Now of course, if your bottom line, your current job, or your PAC contributions depend on carrying on with the fossil-fuel-based technologies of the past, then this is not an appealing outlook. In fact, you can see why some would want to oppose the shift to a better, cleaner, and more-cost-effective energy future. But what that perspective ignores is the long-term impact on competitiveness of sticking too long with outdated industries. In fact, Europe has made a massive bet that over the long run an energy-efficient, renewables-based future will be the winner. And China is investing massively in positioning itself to be the leader of the solar, wind, and efficiency technologies of the future.

So we have a choice. We could extend the life expectancy of a fossil-based energy system that is rapidly loosing momentum, or we can bet on the future of a smart, efficient, and renewable future. The Clean Power Plan will undoubtedly turn out to be a crucial legacy when it comes to climate change. But equally important, one day we will also recognize the wisdom and courage of the Clean Power Plan for America’s economic competitiveness.

Tuesday, 28 July 2015

UK: millions of second cars could be electric

In late June, during the Low Carbon Vehicle Partnership conference in the UK, Edmund King, the UK Automobile Association president, presented his thoughts on why he believes millions of second cars in households could be electric.

According to King,
74% of AA members park their cars overnight off the road and on their own land (58% on the driveway, 16% in the garage) where, potentially, they could be charged overnight.
50% of 18,688 respondents in AA Populus survey in April have access to two or more cars, 12% of them drive the ‘second’ car.
Second cars are more likely to have access to charging, 79% v 74% overall.
Second cars are less likely to be used for long journeys: never drive between 100 and 200 miles a trip – 25% v 15% overall, never drive 200+ miles a trip – 38% v 25% overall.

The UK Automobile Association says that 2.5 million second cars could be electric and rely solely on home charging.

King says that second cars differ from first cars in the following ways:
Slightly lower range expectation from an electric vehicle – 105 miles per charge v 109 overall.
Slightly lower expectations of reliability and safety.
Slightly less concerned about charging time.
Less likely to be concerned by the cost of battery replacement.
Less likely to be concerned by possibility of increased taxation.

So, your first car might still be ICE, but it’s quite likely that a second car being electric would fit your needs.

Monday, 27 July 2015

Imagining The Future With Driverless Cars 7:00 am. My alarm is yelling at me. I shower and get ready for the workday ahead. Hands need shaking and a deal needs closing with Mr. Bigwig. My phone vibrates notifying me that my car is arriving in 5 minutes.
There are many cars I could use to get around. They used to be called “driverless cars” and then “AutoCars” but once virtually every vehicle on the road became autonomous they were simply referred to as “cars.” Some people actually own their own car. The majority, like me, pay monthly for access to a basic commuter.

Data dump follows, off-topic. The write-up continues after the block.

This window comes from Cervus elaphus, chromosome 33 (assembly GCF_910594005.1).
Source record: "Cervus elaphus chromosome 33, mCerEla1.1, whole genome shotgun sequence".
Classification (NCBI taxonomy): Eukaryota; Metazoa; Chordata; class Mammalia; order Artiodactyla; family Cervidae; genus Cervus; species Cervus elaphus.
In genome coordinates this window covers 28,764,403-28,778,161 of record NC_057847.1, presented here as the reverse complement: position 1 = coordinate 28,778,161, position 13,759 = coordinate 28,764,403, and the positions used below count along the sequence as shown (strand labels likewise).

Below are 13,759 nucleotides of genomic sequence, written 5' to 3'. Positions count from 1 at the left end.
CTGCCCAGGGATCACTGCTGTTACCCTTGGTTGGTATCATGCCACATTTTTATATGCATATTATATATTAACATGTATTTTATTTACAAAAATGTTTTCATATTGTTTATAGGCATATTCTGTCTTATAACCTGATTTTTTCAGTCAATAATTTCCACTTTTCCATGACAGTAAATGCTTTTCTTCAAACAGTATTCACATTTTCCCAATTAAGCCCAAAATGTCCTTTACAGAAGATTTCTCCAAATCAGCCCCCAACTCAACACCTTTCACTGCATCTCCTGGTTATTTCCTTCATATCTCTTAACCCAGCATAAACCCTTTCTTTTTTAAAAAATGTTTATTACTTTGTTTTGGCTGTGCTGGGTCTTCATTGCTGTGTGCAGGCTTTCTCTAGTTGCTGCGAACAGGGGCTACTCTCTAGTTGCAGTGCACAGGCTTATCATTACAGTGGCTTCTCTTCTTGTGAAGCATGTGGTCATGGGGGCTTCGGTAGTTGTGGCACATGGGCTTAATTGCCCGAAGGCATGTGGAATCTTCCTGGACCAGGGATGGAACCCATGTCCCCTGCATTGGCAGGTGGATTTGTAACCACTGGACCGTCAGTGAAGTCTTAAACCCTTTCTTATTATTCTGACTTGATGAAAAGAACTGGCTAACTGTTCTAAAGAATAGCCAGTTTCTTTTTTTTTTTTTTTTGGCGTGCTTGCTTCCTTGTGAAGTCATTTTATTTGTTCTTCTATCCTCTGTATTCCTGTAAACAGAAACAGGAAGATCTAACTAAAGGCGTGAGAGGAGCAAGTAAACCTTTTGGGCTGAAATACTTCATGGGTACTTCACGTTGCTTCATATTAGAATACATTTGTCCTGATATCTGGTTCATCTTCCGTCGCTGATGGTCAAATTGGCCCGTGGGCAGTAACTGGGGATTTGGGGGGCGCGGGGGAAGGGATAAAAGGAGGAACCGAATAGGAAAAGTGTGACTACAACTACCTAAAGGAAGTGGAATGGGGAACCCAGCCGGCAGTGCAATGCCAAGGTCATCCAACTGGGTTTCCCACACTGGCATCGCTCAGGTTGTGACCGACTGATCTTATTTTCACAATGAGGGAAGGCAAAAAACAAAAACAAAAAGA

Commuter cars charge based on the number of miles traveled, specific city taxes, insurance (still required for some reason), and any incidents and damage charges. I have a separate bill for the one-off special occasion cars. Google’s car is one of the best as far as price due to ads subsidizing the cost and all of the included entertainment features.
The car is scheduled to pick me up at 8:00 am every day. Sometimes it’s a few minutes late. If I’m more than 5 minutes late getting into the car I’ll be charged a fee, have to wait for the next car to pick me up, and my rating will be docked. Currently, I have a 4.8/5 star rating. This means I’ve almost never caused damage to the car and I’m rarely late. A good rating means cars will arrive faster, I’ll be allowed to ride in newer, cleaner cars and my monthly rates will be car low

Having Cars Drive You

I step into the car and sleepily nod to the other commuters already seated and heading into the city. Almost everyone commutes. Living far outside of the city is not an issue when you can work and entertain yourself the entire way. I could choose to ride solo but riding with others is much more affordable. The tax for entering the city on a solo car is outrageous. Every city has a tax on all cars to prevent congestion in the city and to makeup for the lack of funds from the highway patrol of the past.
The door automatically closes as I sit down and settle in for the 54 minute ride ahead.
This car is pretty typical. You won’t find a steering wheel, shifters, brake pedals, airbags, seat belts or really any of the “features” of the death boxes of the past. This car also doesn’t even have a windshield. It has plastic windows on all sides but lacks wraparound glass common on antique cars. There is an emergency button to pull over immediately.
There is a touch panel in the middle of the car. When not in use, the panel scrolls through advertisements and discounts to local eateries and stores. It can be a little annoying at times but without it the Google Car wouldn’t be one the cheapest options. I mostly tune it out. Once in a while the advertisements come in handy. I’m hungry and Google knows my favorite places to eat within a few minutes of my location.